The first two members of Congress to publicly support Donald Trump for president have been indicted, and the three men who were next in line to back him have weathered significant scandals.
Reps. Chris Collins (R-N.Y.) and Duncan Hunter (R-Calif.) threw their support behind Trump in February 2016, back when much of the GOP establishment was staying far away from the real estate mogul and long before it was clear that Trump was going to win the nomination.
But this month the scandals plaguing the two Trump backers caught up with them. On Aug. 8, the FBI arrested Collins, who was accused of insider trading, and on Tuesday, a grand jury indicted Hunter and his wife on charges of improperly using campaign funds.
Collins initially planned to fight the charges as he ran for re-election, but he eventually decided to suspend his campaign as he and his son face charges of securities fraud in connection with a pharmaceutical company. The Republican congressman is accused of sharing private information with son Cameron Collins in order to sell shares before the public announcement of a drug trial failure that led the company’s stock to fall 92 percent.
Hunter and his wife were indicted by a grand jury in San Diego on Tuesday on charges of filing false campaign finance records. The couple is accused of using more than $250,000 in campaign funds to pay for personal expenses, such as their children’s school tuition, restaurant outings and shopping mall purchases.
The five-term congressman repaid $60,000 to his campaign earlier this year for inappropriate expenses in 2015, but an FBI investigation looked at expenditures dating back as far as 2009.
The next three members of Congress to back Trump have had issues of their own.
Jeff Sessions gave a significant boost of establishment credibility to Trump’s campaign when, as a U.S. senator from Alabama, he endorsed him in the GOP primary. Sessions, who is now attorney general, had to recuse himself from special counsel Robert Mueller’s investigation into Russian interference in the 2016 election after questions emerged about his interactions with Russian officials during the Trump presidential campaign.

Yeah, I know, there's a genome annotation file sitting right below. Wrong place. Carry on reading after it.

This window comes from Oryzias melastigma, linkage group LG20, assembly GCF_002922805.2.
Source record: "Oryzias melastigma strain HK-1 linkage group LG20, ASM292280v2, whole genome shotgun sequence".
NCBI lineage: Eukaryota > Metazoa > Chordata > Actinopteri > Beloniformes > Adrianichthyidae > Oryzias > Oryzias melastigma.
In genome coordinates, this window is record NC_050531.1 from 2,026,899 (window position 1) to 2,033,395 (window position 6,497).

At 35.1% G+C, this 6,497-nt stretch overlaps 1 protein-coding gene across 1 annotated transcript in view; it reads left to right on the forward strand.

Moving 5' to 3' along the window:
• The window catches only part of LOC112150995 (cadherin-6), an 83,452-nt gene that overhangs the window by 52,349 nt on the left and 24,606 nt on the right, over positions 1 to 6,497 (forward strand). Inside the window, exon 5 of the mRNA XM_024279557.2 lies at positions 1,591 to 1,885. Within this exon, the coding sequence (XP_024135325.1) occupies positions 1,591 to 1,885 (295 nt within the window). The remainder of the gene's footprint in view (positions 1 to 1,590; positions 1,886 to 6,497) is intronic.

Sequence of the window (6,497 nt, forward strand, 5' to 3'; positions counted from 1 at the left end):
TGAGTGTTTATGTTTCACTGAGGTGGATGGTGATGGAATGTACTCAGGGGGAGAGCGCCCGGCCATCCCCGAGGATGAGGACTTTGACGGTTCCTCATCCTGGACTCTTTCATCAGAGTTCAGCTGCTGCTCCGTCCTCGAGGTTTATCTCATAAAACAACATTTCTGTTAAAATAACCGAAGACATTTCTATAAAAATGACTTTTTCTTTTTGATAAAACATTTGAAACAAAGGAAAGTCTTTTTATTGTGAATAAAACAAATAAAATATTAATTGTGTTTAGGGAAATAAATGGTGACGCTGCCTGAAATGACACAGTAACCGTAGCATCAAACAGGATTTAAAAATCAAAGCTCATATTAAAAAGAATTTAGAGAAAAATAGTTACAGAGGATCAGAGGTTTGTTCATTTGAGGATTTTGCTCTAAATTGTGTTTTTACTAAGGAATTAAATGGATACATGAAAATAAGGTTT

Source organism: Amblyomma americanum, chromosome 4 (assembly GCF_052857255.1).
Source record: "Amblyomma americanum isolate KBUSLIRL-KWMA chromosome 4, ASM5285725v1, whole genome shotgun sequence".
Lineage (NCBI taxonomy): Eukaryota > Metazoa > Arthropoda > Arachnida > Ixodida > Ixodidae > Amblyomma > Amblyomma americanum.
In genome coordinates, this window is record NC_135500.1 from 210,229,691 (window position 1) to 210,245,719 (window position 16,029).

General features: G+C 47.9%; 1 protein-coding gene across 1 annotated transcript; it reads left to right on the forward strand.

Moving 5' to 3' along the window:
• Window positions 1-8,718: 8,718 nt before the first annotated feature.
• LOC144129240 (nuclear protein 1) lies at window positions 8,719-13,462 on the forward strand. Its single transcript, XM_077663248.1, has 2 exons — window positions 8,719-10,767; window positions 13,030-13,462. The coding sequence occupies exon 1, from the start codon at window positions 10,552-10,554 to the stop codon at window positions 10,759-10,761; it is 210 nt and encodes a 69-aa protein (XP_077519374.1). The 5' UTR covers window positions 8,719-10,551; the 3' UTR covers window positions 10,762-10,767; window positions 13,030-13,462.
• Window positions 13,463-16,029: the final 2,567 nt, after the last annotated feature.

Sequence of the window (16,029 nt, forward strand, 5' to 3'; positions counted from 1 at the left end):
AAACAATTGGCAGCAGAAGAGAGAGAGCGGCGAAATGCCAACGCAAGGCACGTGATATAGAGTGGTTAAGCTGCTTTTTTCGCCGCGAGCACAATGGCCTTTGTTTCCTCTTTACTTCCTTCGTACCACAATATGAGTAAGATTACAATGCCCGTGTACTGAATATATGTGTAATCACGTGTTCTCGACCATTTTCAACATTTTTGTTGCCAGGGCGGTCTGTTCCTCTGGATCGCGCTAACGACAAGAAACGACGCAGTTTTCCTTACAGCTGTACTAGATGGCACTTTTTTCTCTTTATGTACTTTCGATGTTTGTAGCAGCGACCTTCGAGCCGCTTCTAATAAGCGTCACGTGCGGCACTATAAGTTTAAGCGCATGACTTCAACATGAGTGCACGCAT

Reps. Scott DesJarlais (R-Tenn.) and Tom Marino (R-Pa.) were the fourth and fifth members of Congress to publicly back Trump. HuffPost broke the story in 2012 that, although DesJarlais, a physician, presented himself as anti-abortion and pro-family, he pressured his mistress ― who was also his patient ― to get an abortion.
In 2017, Marino withdrew from consideration as Trump’s drug czar after an investigation found that he sponsored legislation that made it harder for the Drug Enforcement Agency to battle the opioid epidemic.
On Tuesday, the same day that the indictment against Hunter came down, Trump’s former campaign chairman was found guilty on eight counts that included tax fraud, while the president’s longtime fixer and personal attorney pleaded guilty to illegally interfering in the presidential election. He made clear that he did so at the direction of Trump.
BEFORE YOU GO
How to vote
Vote-by-mail ballot request deadline: Varies by state
For the Nov 3 election: States are making it easier for citizens to vote absentee by mail this year due to the coronavirus. Each state has its own rules for mail-in absentee voting. Visit your state election office website to find out if you can vote by mail.Get more information
In-person early voting dates: Varies by state
Sometimes circumstances make it hard or impossible for you to vote on Election Day. But your state may let you vote during a designated early voting period. You don't need an excuse to vote early. Visit your state election office website to find out whether they offer early voting.My Election Office
General Election: Nov 3, 2020
Polling hours on Election Day: Varies by state/localityMy Polling Place